man men tooth teeth

    Borrowed Words –i, –en, –a, –es, –ae

    In words borrowed from Latin and Greek, the plural from the original language is used.

    Singular –us; Plural –i

    • cactus → cacti
    • fungus → fungi
    • syllabus → syllabi

    In informal speech, cactuses and funguses are acceptable. Octopuses is preferred to octopi, but octopi is an accepted word.

    Singular -a; Plural –ae

    • formula → formulae (sometimes formulas)
    • vertebra → vertebrae
    • larva → larvae

    Singular –ix, –ex; Plural –ices, –es

    • appendix → appendices (sometimes appendixes)
    • index → indices

    Singular –on, –um; Plural –a

    • criterion → criteria
    • bacterium → bacteria
    • medium → media

    Singular –is; Plural –es

    • analysis → analyses
    • crisis → crises
    • thesis → theses
    Exercise \(\PageIndex{6}\)

    What are the correct plurals for the following words?

    Singular Plural Singular Plural
    memorandum emphasis
    focus basis
    nucleus phenomenon
    appendix curriculum
    parenthesis hypothesis
    stimulus vertebra


    Singular Plural Singular Plural
    memorandum memoranda emphasis emphases
    focus foci (focuses is also acceptable) basis bases
    nucleus nuclei phenomenon phenomena
    appendix appendices (appendixes is also acceptable) curriculum curricula
    parenthesis parentheses hypothesis hypotheses
    stimulus stimuli vertebra vertebrae

    Count vs. Non-Count Nouns

    Count Nouns

    A count noun (also countable noun) is a noun that can be modified by a numeral (three chairs) and that occurs in both singular and plural forms (chair, chairs). The can also be preceded by words such as a, an, or the (a chair).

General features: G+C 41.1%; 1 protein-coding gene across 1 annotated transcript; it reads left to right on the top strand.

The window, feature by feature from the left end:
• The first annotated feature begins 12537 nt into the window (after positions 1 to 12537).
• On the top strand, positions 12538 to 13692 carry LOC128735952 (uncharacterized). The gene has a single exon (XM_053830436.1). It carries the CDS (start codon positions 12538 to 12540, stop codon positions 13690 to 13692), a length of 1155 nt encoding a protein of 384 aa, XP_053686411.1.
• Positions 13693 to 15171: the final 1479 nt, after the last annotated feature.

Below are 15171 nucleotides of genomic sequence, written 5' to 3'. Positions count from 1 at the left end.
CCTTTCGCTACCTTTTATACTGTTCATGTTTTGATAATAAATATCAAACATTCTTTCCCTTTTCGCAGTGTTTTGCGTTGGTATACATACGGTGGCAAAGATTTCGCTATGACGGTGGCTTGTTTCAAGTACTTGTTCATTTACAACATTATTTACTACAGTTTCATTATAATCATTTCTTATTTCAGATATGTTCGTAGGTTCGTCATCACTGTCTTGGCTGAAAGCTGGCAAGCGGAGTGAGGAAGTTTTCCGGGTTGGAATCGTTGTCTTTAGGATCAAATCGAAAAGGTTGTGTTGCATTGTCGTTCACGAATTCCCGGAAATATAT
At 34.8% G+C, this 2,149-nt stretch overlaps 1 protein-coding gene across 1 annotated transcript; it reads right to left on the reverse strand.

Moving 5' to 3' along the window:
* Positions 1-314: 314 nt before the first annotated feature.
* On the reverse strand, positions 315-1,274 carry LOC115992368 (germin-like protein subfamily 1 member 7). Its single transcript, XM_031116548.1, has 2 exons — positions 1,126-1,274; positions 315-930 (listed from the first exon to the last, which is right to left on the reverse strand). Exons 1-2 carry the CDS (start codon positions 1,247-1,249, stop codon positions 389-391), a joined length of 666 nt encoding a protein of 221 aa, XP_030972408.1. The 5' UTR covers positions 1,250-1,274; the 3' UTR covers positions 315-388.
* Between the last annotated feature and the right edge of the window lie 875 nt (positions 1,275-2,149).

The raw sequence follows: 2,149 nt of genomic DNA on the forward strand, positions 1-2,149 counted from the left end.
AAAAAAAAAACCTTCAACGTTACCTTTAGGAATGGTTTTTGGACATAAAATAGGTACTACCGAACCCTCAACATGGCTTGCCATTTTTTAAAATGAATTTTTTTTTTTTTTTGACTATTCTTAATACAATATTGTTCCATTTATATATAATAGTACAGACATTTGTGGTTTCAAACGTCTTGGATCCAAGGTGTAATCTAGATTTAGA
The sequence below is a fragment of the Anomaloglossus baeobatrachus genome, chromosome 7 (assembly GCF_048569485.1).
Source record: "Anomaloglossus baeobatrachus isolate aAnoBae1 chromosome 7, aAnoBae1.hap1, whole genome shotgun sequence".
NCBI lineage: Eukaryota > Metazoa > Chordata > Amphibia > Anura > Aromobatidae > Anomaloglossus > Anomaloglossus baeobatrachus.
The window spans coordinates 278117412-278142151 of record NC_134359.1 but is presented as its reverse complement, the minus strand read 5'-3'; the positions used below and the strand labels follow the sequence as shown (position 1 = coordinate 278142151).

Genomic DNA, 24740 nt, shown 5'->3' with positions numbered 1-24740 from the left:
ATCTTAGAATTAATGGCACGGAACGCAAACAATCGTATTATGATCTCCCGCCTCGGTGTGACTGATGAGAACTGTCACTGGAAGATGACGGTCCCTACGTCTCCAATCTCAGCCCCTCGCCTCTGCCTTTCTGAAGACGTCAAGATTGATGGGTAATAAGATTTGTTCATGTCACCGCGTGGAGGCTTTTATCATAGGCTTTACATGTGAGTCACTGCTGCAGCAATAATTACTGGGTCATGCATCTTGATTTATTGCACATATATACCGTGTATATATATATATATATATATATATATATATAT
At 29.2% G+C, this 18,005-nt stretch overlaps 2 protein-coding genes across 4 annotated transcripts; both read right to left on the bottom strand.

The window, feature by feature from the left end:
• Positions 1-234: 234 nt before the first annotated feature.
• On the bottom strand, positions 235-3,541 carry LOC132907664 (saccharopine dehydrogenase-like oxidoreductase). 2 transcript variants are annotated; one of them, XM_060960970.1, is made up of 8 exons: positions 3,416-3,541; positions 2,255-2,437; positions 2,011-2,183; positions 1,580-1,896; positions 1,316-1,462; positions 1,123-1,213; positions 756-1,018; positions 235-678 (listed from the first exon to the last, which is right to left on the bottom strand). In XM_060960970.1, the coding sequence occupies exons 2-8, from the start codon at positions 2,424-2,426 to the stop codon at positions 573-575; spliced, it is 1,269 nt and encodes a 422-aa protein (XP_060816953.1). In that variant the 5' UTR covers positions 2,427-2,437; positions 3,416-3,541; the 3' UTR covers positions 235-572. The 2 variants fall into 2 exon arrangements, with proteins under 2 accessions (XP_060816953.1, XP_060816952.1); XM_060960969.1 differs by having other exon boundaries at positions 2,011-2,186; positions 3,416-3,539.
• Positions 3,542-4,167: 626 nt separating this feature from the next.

Quite literally, count nouns are nouns which can be counted.

    Non-Count Nouns

    A non-count noun (also mass noun), on the other hand, has none of these properties. It can’t be modified by a numeral (three furniture is incorrect), occur in singular/plural (furnitures is not a word), or co-occur with a, an, or the (a furniture is incorrect).

    Again, quite literally, non-count nouns are nouns which cannot be counted.

    Example \(\PageIndex{2}\):

    The sentence pairs below compare the count noun chair and the non-count noun furniture.

    a wooden chair

    Figure \(\PageIndex{7}\)

    There are chairs in the room. (correct)
    There are furnitures in the room. (incorrect)

    There is a chair in the room. (correct)
    There is a furniture in the room. (incorrect)

    There is chair in the room. (incorrect)
    There is furniture in the room. (correct)

    Every chair is man made. (correct)
    Every furniture is man made. (incorrect)

    All chair is man made. (incorrect)
    All furniture is man made. (correct)

    There are several chairs in the room. (correct)
    There are several furnitures in the room. (incorrect)

    Determining the Type of Noun

    In general, a count noun is going to be something you can easily count—like rock or dollar bill. Non-count nouns, on the other hand, would be more difficult to count—like sand or money. If you ever want to identify a singular non-count noun, you need a phrase beforehand—like a grain of sand or a sum of money.

    Exercise \(\PageIndex{7}\)

    Select the correct word to complete each sentence (in some cases, both words may be correct). Determine whether the correct word is a count or a non-count noun.

    1. Each day, we have a lot of (work/job) to do.
    2. Each one of us has a (work/job) to do.
    3. I’m learning a lot of (slang/expressions).
    4. I don’t know much (slang/expressions).
    5. I don’t know many (slang/expressions).
    6. She has to wash her tonight (hair/hairs).
    7. She found a couple of gray (hair/hairs) in her eyebrows.
    1. Each day, we have a lot of work to do. Work is a non-count noun.
    2. Each one of us has a job to do. Job is a count noun.
    3. I’m learning a lot of slang. I’m learning a lot of expressions.